Authors: Tammy Robinson
Everything looks different in this weak autumn light. When I first walked
the door I was confused; it seemed...unfamiliar, and it took me a minute to realise why. Growing up, I spent every summer in this beach house, bar one. The summer I turned ten was a summer of tears, loud voices and slammed doors, as my parent’s marriage unravelled. I spent most of that summer sheltered under the canopy of the vast silkwood tree outside our kitchen window, staying out of the way. Wishing I was here.
Then I finished school and started work and long summers were a thing of the past, so I’ve never been here in any other season. Its late autumn now, the cusp of winter. The beach house is a pale washed out version of itself. Ghosts of parties, BBQ’s, and warm summer nights linger. Laughter echoes through the rooms. Dramatic, yeah I know, but I can hear it.
Gran was right. This is exactly
where I should be
I unpack, which doesn’t take too long as I’ve never been one for hanging clothes neatly or folding them organised into drawers. Most of my clothes I leave in the suitcase; in my typical fashion I have packed for all seasons and any possible occasion. When I thought I would need the turquoise satin gown I wore to my school ball is unclear, but it’s here if I do.
Back in the kitchen I run the tap for a few minutes, let the pipes clear themselves, just the way my gran always does. A glass of water goes someway to reviving me, but only a little. My whole body is still so sore; I’m twenty
but move like a ninety year old.
My gran is nearly eighty now, but walks and moves like a fifty year old. She’s on her third husband. Love, she says, is everything. Her second husband left her this Beach house after he died. I only have very dim memories of him, he died when I was two, but I think he was the one she loved the most. He died in December, and every year when we are here she lights a candle for him, sheds a tear, and whispers a prayer to the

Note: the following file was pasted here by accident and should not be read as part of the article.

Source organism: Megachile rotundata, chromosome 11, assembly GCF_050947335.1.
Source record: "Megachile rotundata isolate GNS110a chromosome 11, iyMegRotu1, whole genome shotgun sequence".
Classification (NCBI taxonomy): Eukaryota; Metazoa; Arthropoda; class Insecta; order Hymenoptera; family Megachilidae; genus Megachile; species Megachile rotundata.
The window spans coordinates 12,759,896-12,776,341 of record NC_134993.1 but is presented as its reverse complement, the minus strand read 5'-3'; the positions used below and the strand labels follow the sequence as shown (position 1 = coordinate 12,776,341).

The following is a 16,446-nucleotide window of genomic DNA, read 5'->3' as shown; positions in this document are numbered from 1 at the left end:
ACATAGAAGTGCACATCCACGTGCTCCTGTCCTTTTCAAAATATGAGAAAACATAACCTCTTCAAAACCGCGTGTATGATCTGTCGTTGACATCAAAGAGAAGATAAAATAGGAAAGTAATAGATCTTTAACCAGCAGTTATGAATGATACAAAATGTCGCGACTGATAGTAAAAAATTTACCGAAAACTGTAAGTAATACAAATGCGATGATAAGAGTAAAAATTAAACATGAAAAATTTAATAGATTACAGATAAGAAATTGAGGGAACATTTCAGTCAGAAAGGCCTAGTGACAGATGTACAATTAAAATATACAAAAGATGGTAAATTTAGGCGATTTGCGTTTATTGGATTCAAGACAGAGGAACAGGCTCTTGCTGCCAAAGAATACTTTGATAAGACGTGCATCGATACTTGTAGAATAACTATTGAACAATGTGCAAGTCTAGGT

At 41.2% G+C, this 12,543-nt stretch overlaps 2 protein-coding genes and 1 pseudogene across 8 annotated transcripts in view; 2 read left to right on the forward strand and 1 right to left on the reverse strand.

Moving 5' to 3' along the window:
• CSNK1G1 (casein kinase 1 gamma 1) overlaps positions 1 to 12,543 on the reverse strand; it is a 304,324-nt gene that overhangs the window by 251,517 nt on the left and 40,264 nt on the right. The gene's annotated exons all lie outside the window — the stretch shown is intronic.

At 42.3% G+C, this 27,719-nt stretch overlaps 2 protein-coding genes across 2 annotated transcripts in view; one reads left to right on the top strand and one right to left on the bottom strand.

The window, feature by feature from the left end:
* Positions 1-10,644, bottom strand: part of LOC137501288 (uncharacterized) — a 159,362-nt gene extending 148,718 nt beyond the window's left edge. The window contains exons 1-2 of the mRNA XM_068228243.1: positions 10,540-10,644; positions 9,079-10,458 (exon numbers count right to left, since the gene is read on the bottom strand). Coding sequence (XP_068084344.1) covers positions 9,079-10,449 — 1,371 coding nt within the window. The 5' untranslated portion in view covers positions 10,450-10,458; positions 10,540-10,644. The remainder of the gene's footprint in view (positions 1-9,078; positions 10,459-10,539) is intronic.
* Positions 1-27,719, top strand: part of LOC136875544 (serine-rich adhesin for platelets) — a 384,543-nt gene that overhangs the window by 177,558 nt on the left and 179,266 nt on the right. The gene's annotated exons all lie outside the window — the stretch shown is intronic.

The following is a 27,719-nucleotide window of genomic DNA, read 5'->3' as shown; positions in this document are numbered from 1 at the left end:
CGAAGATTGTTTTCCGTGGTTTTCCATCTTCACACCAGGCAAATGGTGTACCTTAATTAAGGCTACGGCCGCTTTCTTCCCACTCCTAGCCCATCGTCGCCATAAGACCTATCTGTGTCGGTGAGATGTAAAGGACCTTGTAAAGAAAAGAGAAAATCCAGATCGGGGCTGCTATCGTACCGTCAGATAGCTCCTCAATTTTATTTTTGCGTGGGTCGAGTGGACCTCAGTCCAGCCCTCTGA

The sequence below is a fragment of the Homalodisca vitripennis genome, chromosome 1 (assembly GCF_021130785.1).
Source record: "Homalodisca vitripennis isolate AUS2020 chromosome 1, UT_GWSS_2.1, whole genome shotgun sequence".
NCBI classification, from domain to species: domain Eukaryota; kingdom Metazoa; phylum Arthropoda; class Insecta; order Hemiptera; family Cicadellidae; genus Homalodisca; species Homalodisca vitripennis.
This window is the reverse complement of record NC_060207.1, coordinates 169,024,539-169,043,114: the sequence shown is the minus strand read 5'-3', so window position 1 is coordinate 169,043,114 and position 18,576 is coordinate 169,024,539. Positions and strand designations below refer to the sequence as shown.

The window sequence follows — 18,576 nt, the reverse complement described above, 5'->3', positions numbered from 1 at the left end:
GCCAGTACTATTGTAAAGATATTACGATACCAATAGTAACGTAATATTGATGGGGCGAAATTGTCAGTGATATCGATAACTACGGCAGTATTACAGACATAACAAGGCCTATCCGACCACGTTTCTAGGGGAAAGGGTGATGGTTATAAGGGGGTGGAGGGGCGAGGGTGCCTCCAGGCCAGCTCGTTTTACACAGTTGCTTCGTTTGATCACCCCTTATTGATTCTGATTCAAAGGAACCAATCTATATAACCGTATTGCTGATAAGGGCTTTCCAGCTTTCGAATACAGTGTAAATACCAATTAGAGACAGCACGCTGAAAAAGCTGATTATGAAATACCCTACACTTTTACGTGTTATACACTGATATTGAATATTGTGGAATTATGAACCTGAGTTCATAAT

. Her present husband, Ted, is a pretty easy going guy. He lost his wife after fifty years of marriage so he understands. There’s room in your heart to love more than one person, my Gran often says, while he smiles at her fondly.
The beach house is dated, a typical kiwi beach house. Worn weatherboard exterior, a kind of mustard yellow colour, faded by the sun and worn by the salt spray from the ocean, which laps right out front. Inside the decor is eclectic. Rooms are furnished in a
fashion, depending on Gran’s mood at the time. My favourite piece of furniture in the whole house is a dressing table in Gran’s room. Crafted from old driftwood and decorated with shells and barnacles, it looks like something the sea threw up. When I was young I used to run my hands over the shells and the curves of the wood, imagining that it came from a mermaid princess’s house under the sea.
My phone beeps a message, service fades in and out here, and when I see who it’s from I push delete without reading it. My mother is puzzled as why to I’ve come here, she doesn’t know, no one does, except for gran, and only because she was there when it started, took me to the hospital, rubbed my back, watched me cry.
Go to the beach house, she said. Go to the beach house and take some time for yourself. You need to face your grief front on, embrace it, deal with it, and then let it go.